X-ray Absorption by Materials and EDS Detection Limit of Low Energy X-rays
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Application of low energy X-rays for EDS analysis is limited by the absorption in the carbonaceous contamination layer on the specimen surface and the ice layer on the detector crystal. There are many drawbacks induced by such effects, for instance:
         i) Preferentially absorb low-energy X-rays emitted from the specimen. This effect is especially harmful when analyzing light elements.
         ii) Increase the X-ray background and thus reduce the signal-to-background ratio.

In EDS measurements, the path of X-ray absorption mainly depends on two factors:
         i) The depth of x-ray generation in the specimen.
         ii) The take-off angle.

High take-off angles decrease absorption of the X-rays, while low take-off angles increase absorption because the X-rays must penetrate more material. X-ray absorption increases rapidly for take-off angles under 25°, but is relatively constant for angles greater than 35°.

Note that the Kramers' algorithm presents a relatively poor approximation of the actual spectrum because it does not involve the X-ray absorption in the specimens, which is wavelength dependent and attenuate the longer wavelengths to a far greater degree than the shorter wavelengths. Furthermore, in general, absorption corrections are always required for the light-element X-rays.

The EDS detection of low-energy X-rays is limited by X-ray absorption as indicated in Figure 2538.

Detection Efficiency of Si(Li) and SDD EDS Detectors

Figure 2538. Comparison between the detection efficiencies of Si(Li) and SDD detectors.

For SEM-EDS measurements on bulk materials, beam energy of 20 keV is a good compromise between both the requirements of obtaining adequate overvoltages and of minimizing absorption in the specimen. However, such beam energy may still mask the presence of light elements that only produce X-ray energies below 2 keV since their high overvoltage (e.g. U >10) will lead to deep penetration of the incident electrons into the specimen, and thus the absorption can be as high as 50-99%. To avoid missing possible light elements present at low concentrations, spectrum acquisitions should be repeated at beam energies in the range of 5-10 keV.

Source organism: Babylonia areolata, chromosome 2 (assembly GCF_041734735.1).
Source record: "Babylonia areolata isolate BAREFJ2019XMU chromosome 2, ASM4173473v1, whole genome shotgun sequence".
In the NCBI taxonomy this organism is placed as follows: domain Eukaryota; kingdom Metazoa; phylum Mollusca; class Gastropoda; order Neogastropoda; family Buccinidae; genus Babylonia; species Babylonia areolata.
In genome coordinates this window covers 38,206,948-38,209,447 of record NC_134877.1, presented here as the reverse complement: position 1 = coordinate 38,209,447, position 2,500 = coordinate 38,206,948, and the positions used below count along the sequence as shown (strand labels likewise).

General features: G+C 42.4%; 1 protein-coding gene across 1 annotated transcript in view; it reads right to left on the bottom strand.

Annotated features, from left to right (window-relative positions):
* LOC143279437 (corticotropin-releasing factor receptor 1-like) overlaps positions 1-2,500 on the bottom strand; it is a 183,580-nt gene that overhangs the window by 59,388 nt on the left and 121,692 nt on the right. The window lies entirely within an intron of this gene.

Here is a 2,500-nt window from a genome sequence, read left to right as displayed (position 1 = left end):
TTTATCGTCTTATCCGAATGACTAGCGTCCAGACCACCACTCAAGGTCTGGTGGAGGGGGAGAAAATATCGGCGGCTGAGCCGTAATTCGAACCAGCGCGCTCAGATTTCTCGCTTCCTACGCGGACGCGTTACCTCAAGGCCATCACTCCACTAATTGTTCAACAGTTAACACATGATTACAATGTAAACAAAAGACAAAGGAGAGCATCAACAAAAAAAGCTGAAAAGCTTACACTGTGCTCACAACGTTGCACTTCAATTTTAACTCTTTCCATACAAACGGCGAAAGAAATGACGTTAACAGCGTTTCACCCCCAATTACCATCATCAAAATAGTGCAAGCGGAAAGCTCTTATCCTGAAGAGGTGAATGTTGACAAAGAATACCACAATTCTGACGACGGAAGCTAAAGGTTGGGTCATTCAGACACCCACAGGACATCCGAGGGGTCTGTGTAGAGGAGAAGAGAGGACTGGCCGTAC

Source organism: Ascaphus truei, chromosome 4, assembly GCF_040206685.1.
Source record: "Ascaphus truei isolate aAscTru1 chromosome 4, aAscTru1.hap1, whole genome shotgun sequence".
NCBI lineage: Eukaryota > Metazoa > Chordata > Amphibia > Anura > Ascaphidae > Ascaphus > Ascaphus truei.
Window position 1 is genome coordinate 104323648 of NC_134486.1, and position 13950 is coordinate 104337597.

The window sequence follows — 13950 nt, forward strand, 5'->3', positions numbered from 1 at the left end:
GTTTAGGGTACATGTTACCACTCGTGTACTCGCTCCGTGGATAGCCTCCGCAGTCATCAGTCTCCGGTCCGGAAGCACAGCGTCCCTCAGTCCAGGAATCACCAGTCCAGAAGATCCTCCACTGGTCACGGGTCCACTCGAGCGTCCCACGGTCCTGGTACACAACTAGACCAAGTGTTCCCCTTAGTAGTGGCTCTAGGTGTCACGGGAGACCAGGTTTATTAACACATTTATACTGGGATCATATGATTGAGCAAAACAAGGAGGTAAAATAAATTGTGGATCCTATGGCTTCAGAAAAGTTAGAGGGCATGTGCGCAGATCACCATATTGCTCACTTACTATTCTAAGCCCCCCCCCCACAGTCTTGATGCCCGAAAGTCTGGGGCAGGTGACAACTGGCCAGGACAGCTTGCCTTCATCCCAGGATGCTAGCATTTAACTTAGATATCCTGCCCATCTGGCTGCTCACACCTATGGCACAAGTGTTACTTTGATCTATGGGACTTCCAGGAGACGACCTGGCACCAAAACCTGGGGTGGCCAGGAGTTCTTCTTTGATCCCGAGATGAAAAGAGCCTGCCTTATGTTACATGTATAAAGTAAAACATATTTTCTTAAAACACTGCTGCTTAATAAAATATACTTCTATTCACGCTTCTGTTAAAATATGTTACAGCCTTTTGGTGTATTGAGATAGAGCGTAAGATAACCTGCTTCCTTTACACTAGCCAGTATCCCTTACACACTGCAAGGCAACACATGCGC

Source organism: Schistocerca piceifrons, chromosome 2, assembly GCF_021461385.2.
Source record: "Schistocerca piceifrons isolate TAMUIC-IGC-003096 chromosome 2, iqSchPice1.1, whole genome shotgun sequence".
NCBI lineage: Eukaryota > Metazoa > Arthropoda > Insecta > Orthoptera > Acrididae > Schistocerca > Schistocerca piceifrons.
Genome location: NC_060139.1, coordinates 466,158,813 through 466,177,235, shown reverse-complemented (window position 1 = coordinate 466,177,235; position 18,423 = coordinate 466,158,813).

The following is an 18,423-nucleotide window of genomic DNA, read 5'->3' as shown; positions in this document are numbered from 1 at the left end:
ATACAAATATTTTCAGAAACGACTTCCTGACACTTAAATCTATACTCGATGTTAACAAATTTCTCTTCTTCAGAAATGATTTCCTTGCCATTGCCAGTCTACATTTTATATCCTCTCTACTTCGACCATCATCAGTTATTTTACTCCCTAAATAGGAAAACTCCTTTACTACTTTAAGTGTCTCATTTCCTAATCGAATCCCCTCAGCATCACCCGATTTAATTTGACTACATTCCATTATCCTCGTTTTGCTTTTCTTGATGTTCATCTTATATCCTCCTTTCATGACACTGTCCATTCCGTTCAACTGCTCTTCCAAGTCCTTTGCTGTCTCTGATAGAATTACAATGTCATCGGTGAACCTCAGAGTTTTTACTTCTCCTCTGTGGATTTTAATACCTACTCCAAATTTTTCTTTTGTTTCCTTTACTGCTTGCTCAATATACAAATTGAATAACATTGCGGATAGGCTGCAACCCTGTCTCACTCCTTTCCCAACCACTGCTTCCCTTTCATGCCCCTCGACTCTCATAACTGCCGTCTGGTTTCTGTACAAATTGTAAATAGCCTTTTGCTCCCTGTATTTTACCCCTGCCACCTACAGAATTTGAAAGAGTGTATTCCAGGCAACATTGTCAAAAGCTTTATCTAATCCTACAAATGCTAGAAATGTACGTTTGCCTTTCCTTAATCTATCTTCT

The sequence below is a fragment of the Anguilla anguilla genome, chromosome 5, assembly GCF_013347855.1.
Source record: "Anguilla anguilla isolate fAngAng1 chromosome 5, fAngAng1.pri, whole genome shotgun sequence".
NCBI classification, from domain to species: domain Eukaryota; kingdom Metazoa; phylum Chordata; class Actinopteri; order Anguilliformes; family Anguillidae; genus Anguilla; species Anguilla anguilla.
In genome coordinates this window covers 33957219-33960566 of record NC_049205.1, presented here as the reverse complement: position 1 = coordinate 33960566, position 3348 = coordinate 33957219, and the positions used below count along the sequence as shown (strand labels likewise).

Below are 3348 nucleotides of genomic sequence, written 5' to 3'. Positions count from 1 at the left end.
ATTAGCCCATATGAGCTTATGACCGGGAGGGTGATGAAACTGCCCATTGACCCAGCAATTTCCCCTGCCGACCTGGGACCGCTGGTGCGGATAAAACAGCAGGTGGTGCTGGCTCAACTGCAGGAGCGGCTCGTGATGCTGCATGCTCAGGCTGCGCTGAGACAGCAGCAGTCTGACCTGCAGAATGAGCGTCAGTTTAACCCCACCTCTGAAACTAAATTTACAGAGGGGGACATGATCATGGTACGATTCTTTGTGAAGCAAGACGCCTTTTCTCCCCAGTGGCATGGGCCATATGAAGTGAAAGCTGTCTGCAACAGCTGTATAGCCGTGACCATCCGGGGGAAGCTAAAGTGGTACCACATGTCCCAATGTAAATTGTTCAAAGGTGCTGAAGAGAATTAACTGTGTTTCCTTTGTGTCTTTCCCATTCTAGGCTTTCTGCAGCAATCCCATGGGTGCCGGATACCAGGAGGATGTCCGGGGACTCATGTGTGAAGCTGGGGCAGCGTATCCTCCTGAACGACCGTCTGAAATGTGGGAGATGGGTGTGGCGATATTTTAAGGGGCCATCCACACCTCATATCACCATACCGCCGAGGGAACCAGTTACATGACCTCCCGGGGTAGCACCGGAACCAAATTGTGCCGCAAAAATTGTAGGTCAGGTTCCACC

In a sufficiently thin TEM specimen, the incident beam looses only a small amount of energy and the ionization cross-section is constant along the electron path. To a first approximation, X-ray absorption and secondary X-ray fluorescence within the specimen can normally be ignored. However, comparing with SEM-EDS method, TEM specimens can still be used to simplify EDS measurements, especially quantifications, as the thin specimens avoid significant x-ray absorption and secondary x-ray fluorescence events. Those two factors typically cause significant EDS inaccuracy with bulk specimens in an electron beam microprobe or a scanning electron microscope. In this case, the main advantage of using a thin specimen for x-ray microanalysis are:
         i) The improved spatial resolution over that obtainable in a bulk specimen,
         ii) X-ray absorption and secondary fluorescence are minimal,
         iii) The measured intensity is, to a first approximation, the same as the generated intensity.

Note that contaminants on TEM specimen surfaces also limit a number of applications, e.g. low energy EDS analysis and EELS analysis.

When there are no significant differences in their X-ray absorption coefficients for the elements in the specimen, or when the specimen is thin enough, X-ray absorption corrections may be neglected to obtain an accuracy of 10-20%. However, to obtain an accuracy in the range of 5-10%, an absorption correction should be applied with an estimate of the specimen thickness.

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